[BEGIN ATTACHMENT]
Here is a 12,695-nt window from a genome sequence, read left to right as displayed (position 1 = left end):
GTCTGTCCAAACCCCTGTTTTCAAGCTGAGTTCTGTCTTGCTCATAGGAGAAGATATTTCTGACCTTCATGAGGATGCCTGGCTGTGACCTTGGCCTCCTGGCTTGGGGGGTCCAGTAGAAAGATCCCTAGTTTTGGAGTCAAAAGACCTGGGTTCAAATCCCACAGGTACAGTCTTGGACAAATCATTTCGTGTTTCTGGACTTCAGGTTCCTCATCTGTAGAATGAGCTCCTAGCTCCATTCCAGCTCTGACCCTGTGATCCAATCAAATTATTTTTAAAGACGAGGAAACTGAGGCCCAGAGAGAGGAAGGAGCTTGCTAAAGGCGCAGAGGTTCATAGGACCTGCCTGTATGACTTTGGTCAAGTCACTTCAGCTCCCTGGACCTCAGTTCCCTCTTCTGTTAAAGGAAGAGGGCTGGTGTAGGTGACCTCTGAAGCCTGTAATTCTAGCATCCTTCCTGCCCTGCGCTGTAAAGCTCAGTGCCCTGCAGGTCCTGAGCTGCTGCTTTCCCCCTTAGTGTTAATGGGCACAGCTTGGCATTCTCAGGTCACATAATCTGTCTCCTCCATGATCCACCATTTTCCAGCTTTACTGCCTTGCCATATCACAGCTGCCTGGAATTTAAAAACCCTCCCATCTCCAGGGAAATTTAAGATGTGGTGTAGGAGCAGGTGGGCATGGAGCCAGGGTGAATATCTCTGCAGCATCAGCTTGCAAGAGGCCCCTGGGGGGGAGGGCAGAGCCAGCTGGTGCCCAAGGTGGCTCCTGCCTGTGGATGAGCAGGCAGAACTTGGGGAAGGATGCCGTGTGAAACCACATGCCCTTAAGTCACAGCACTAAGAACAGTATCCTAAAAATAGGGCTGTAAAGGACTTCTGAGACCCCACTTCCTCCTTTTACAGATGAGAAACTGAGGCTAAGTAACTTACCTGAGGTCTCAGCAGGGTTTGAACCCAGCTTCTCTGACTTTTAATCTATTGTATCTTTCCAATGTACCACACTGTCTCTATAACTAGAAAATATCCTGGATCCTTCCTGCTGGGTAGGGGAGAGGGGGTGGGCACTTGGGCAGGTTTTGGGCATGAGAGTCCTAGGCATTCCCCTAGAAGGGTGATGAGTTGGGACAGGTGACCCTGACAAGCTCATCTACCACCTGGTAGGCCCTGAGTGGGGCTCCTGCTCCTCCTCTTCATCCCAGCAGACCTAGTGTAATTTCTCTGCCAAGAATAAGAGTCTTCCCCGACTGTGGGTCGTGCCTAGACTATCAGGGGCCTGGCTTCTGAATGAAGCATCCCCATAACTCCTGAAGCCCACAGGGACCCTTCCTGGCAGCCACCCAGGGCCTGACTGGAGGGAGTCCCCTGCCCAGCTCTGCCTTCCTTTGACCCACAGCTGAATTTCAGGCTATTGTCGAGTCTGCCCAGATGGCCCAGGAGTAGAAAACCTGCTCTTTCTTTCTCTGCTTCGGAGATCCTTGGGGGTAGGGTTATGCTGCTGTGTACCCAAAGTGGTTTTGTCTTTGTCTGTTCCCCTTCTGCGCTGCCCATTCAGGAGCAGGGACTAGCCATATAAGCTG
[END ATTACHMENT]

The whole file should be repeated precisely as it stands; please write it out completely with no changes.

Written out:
Here is a 12,695-nt window from a genome sequence, read left to right as displayed (position 1 = left end):
GTCTGTCCAAACCCCTGTTTTCAAGCTGAGTTCTGTCTTGCTCATAGGAGAAGATATTTCTGACCTTCATGAGGATGCCTGGCTGTGACCTTGGCCTCCTGGCTTGGGGGGTCCAGTAGAAAGATCCCTAGTTTTGGAGTCAAAAGACCTGGGTTCAAATCCCACAGGTACAGTCTTGGACAAATCATTTCGTGTTTCTGGACTTCAGGTTCCTCATCTGTAGAATGAGCTCCTAGCTCCATTCCAGCTCTGACCCTGTGATCCAATCAAATTATTTTTAAAGACGAGGAAACTGAGGCCCAGAGAGAGGAAGGAGCTTGCTAAAGGCGCAGAGGTTCATAGGACCTGCCTGTATGACTTTGGTCAAGTCACTTCAGCTCCCTGGACCTCAGTTCCCTCTTCTGTTAAAGGAAGAGGGCTGGTGTAGGTGACCTCTGAAGCCTGTAATTCTAGCATCCTTCCTGCCCTGCGCTGTAAAGCTCAGTGCCCTGCAGGTCCTGAGCTGCTGCTTTCCCCCTTAGTGTTAATGGGCACAGCTTGGCATTCTCAGGTCACATAATCTGTCTCCTCCATGATCCACCATTTTCCAGCTTTACTGCCTTGCCATATCACAGCTGCCTGGAATTTAAAAACCCTCCCATCTCCAGGGAAATTTAAGATGTGGTGTAGGAGCAGGTGGGCATGGAGCCAGGGTGAATATCTCTGCAGCATCAGCTTGCAAGAGGCCCCTGGGGGGGAGGGCAGAGCCAGCTGGTGCCCAAGGTGGCTCCTGCCTGTGGATGAGCAGGCAGAACTTGGGGAAGGATGCCGTGTGAAACCACATGCCCTTAAGTCACAGCACTAAGAACAGTATCCTAAAAATAGGGCTGTAAAGGACTTCTGAGACCCCACTTCCTCCTTTTACAGATGAGAAACTGAGGCTAAGTAACTTACCTGAGGTCTCAGCAGGGTTTGAACCCAGCTTCTCTGACTTTTAATCTATTGTATCTTTCCAATGTACCACACTGTCTCTATAACTAGAAAATATCCTGGATCCTTCCTGCTGGGTAGGGGAGAGGGGGTGGGCACTTGGGCAGGTTTTGGGCATGAGAGTCCTAGGCATTCCCCTAGAAGGGTGATGAGTTGGGACAGGTGACCCTGACAAGCTCATCTACCACCTGGTAGGCCCTGAGTGGGGCTCCTGCTCCTCCTCTTCATCCCAGCAGACCTAGTGTAATTTCTCTGCCAAGAATAAGAGTCTTCCCCGACTGTGGGTCGTGCCTAGACTATCAGGGGCCTGGCTTCTGAATGAAGCATCCCCATAACTCCTGAAGCCCACAGGGACCCTTCCTGGCAGCCACCCAGGGCCTGACTGGAGGGAGTCCCCTGCCCAGCTCTGCCTTCCTTTGACCCACAGCTGAATTTCAGGCTATTGTCGAGTCTGCCCAGATGGCCCAGGAGTAGAAAACCTGCTCTTTCTTTCTCTGCTTCGGAGATCCTTGGGGGTAGGGTTATGCTGCTGTGTACCCAAAGTGGTTTTGTCTTTGTCTGTTCCCCTTCTGCGCTGCCCATTCAGGAGCAGGGACTAGCCATATAAGCTG